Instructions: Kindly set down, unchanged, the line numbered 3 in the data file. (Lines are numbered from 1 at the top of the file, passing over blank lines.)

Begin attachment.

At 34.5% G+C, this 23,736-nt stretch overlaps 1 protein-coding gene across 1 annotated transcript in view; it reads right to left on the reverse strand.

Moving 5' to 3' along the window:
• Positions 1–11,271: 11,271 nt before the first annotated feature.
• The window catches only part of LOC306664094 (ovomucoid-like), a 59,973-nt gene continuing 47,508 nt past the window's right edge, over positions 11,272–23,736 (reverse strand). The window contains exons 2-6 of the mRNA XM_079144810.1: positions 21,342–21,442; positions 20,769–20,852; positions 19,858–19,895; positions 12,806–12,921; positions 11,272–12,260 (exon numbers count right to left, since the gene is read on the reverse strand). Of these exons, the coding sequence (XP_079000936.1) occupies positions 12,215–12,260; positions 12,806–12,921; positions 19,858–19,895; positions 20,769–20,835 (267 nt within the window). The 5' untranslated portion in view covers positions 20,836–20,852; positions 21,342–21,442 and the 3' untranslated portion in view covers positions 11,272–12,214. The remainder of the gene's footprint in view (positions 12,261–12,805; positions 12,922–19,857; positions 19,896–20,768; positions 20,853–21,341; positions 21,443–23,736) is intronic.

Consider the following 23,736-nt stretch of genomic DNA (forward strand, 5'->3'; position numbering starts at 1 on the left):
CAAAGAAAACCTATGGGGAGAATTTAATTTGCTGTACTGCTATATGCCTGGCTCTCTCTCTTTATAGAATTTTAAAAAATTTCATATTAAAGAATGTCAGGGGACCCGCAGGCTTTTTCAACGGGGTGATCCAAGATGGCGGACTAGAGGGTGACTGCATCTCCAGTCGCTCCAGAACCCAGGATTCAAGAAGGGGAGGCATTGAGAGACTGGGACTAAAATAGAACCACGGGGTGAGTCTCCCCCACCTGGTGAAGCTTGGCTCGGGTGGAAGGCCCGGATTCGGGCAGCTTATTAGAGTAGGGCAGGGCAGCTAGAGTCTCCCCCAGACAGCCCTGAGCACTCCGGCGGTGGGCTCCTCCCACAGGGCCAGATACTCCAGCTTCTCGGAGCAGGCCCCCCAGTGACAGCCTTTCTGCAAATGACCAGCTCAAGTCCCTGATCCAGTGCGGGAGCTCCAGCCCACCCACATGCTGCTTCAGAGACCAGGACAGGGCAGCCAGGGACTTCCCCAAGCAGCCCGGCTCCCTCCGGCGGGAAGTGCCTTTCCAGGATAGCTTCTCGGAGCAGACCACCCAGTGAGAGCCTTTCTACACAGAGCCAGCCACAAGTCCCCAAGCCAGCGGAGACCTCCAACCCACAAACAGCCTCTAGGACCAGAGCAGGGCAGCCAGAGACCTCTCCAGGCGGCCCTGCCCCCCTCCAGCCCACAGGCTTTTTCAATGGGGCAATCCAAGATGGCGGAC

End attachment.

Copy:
• Positions 1–11,271: 11,271 nt before the first annotated feature.